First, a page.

If you are not a Delaware resident and you do not have a physical address to use in the state of Delaware, you cannot act as your own registered agent.
That said, if you are a Delaware resident and wish to use your Delaware address, you are legally allowed to act as your own registered agent if you are forming a Delaware entity.
Need to take a step back? Check out our full post - What is a Registered Agent?
However, there are several reasons why many Delaware residents with Delaware entities choose not to act as their own registered agent.
You'll have to notify the state of Delaware if you move. Changing the address of your registered agent (in this case, you) requires you to file an amendment with the Secretary of State. You may find the required forms and instructions for filing an amendment from the Delaware Division of Corporations here.
There is a fee associated with filing an amendment and the process may be time consuming if you are unfamiliar with what is required.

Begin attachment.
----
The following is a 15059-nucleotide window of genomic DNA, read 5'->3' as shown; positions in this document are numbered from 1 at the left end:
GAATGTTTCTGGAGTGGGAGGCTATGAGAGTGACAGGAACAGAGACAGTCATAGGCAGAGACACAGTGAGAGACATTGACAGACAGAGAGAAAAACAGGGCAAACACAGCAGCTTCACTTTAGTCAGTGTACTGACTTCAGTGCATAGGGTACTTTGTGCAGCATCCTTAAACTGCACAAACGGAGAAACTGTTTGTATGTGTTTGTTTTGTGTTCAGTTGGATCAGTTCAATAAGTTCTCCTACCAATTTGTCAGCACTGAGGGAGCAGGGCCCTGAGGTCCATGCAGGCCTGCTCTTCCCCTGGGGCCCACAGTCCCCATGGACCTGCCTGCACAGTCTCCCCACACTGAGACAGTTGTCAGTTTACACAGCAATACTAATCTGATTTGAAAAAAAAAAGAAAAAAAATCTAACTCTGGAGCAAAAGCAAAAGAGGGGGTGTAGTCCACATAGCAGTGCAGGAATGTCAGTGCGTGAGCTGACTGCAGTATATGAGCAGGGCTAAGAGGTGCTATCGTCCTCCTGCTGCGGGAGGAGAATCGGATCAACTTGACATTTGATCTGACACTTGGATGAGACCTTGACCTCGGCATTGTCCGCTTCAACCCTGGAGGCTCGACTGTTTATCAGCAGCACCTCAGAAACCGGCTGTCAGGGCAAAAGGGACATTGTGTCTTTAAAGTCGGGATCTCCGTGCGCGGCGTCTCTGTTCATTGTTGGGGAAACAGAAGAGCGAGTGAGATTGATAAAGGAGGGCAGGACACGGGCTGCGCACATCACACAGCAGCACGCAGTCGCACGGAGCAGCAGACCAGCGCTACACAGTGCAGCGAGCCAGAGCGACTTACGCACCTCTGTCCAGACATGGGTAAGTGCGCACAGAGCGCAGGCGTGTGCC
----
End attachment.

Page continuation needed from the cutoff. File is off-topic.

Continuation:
Your address will be public. Unless you have a brick and mortar location, you'll probably use your home address. The Delaware Division of Corporations maintains an online accessible database of all Delaware entities and the address of their registered agent. You may search Delaware entities by name or file number here.
As you can see when you conduct a search, the name and location of the Delaware registered agent appears. If this is your home address, you'll have to be comfortable with making that information public.
You are required to be available to accept service of process during regular business hours. Registered agents are required to maintain regular business hours. If you plan on working non-traditional hours or your entity is your side gig, being your own registered agent may not be for you.
You could miss important notices from the Secretary of State. Your Delaware registered agent is required to do two things: